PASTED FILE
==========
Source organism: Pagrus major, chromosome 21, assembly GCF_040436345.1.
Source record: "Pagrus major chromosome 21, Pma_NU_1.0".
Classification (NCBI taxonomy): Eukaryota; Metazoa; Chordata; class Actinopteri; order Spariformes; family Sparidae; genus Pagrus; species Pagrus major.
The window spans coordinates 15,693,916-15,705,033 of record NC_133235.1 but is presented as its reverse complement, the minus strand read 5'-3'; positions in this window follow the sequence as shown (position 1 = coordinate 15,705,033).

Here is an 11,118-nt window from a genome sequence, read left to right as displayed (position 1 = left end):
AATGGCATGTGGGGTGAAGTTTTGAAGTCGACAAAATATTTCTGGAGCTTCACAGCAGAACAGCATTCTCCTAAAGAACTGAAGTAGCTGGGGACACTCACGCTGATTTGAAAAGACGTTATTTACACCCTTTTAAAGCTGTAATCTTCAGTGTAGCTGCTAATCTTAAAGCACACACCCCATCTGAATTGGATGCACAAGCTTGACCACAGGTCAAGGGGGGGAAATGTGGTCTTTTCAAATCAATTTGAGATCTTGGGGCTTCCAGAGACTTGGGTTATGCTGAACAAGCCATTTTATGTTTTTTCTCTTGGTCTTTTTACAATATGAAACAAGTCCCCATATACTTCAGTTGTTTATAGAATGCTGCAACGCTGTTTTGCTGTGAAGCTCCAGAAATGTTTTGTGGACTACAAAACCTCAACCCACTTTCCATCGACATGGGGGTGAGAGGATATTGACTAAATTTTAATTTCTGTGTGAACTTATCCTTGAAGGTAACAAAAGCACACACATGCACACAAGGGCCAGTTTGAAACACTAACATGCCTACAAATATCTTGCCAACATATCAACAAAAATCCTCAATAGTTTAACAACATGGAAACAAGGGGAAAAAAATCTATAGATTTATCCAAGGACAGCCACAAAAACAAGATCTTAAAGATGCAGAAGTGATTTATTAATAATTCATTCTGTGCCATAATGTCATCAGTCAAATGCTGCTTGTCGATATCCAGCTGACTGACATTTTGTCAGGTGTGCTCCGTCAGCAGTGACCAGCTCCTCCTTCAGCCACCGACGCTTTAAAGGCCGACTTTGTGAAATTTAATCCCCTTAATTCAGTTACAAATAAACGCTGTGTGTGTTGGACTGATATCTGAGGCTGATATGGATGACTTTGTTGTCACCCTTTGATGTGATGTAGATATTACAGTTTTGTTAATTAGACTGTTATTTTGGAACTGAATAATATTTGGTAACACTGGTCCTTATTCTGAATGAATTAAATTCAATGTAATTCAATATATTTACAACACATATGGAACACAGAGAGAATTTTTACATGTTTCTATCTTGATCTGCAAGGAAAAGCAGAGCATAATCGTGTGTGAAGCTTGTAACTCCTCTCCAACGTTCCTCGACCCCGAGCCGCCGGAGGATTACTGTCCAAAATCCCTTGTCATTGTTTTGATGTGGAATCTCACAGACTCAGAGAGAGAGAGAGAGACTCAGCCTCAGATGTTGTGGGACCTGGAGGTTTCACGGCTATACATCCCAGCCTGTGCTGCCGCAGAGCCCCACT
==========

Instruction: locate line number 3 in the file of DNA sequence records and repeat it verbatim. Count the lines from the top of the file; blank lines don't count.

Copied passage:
Classification (NCBI taxonomy): Eukaryota; Metazoa; Chordata; class Actinopteri; order Spariformes; family Sparidae; genus Pagrus; species Pagrus major.